In addition, in this context one could reflect on what these assumptions do to moral knowledge. Take the claim ‘rape is wrong.’ This suggests that there exists some kind of binding prescription ‘do not rape’ that we are required to follow, presumably one that holds even if I or my society or my peers think rape is a good idea. However, such a prescription cannot be detected by experiments “conducted using a range of instruments,” hence, we need logical arguments.
I happen to think, however, that the claim ‘rape is wrong’ is not self-evident and something that cannot be proved by argument and does not need to be. However, if it can be proved by argument then Mark’s advancement of  suggests that it probably can be disproven by argument and hence we have no real rational grounds for believing that rape is wrong. Surely this is absurd. We do know rape is wrong independent of scientific experiments and independently of logical arguments.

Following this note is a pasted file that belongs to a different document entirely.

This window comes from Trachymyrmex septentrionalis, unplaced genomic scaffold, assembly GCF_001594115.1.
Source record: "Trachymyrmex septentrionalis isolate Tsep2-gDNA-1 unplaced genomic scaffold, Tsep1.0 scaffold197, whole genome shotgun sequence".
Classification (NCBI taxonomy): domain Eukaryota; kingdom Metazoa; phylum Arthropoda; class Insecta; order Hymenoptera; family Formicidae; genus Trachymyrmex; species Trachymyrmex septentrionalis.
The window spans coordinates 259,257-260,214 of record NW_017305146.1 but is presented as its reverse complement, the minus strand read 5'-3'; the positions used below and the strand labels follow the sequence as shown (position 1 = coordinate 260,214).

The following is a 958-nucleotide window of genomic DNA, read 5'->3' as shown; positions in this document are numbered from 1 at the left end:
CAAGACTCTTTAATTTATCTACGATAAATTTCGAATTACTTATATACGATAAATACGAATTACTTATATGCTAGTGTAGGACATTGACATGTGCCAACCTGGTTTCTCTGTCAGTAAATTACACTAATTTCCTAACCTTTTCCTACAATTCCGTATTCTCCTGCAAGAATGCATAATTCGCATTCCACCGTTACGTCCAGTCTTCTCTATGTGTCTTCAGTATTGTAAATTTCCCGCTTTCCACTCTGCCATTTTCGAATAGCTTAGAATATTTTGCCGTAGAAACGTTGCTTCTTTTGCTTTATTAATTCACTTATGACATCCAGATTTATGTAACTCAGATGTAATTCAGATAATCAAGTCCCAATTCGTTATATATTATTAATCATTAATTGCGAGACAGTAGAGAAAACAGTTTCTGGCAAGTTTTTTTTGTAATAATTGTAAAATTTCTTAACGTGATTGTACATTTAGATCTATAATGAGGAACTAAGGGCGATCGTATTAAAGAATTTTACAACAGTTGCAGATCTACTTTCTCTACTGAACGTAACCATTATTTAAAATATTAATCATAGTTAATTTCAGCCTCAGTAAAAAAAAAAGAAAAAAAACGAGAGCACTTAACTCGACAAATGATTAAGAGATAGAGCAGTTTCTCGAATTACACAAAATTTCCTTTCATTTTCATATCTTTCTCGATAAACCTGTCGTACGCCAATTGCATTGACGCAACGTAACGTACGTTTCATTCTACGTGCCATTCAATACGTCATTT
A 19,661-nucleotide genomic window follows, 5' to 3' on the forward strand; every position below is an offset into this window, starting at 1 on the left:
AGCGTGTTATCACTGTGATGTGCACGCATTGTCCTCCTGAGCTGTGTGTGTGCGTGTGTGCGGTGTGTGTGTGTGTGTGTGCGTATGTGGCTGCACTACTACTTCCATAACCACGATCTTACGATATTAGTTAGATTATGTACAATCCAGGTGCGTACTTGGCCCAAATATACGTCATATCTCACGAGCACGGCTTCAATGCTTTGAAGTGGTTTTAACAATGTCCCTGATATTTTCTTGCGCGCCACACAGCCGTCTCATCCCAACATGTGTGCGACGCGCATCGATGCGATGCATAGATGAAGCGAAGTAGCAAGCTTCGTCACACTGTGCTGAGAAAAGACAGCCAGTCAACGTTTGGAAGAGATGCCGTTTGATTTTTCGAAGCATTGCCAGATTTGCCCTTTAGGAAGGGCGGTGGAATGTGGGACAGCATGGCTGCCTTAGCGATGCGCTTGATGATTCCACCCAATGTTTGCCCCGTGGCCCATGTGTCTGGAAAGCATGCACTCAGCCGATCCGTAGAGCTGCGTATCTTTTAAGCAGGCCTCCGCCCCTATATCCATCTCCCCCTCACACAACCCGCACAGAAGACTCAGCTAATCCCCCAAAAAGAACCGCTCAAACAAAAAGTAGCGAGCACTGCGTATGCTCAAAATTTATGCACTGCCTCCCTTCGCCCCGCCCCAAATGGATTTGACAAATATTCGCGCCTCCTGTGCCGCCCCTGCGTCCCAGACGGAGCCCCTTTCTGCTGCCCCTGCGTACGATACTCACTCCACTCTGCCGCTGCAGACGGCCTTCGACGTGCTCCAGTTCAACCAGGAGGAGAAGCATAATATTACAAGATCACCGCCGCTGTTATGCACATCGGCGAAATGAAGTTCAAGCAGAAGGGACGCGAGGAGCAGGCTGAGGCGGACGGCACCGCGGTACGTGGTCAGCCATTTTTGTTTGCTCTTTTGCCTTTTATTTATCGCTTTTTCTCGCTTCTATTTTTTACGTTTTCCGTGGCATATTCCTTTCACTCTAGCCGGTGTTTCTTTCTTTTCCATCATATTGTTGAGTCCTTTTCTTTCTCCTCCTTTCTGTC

I think Mark’s premise  is self refuting. Mark is offering an argument for his position. But if  is true and almost anything can be proved or disproved by logical argument, it would seem everyone, including Mark, has good reasons for not trusting conclusions based on argument, therefore we should reject his argument.
As a final comment I would like to broaden my comments a bit. I noted above that Mark’s comments appear to reflect an epistemological paradigm which exalts science as the sole method of knowledge and dismisses what science cannot accommodate as a kind of private personal preference. Many Christian thinkers have responded to this charge by trying to show this paradigm can accommodate God. They offer scientific type arguments for God’s existence by appealing to things like the big bang, the fine-tuning of the universe, laws of nature, etc as evidence for God’s existence. While I have some sympathy for this response I am inclined to think that in one sense these arguments are irrelevant as the more important point is to note the paradigm itself is mistaken. In Mark’s case applying the paradigm consistently would rule out not just God but all kinds of knowledge which even an ardent atheist would hold as rationally held. Moreover, the paradigm appears to invalidate itself. Hence, even if it is the case that such methods cannot establish the existence of God the problem lies with the methods and not with theism.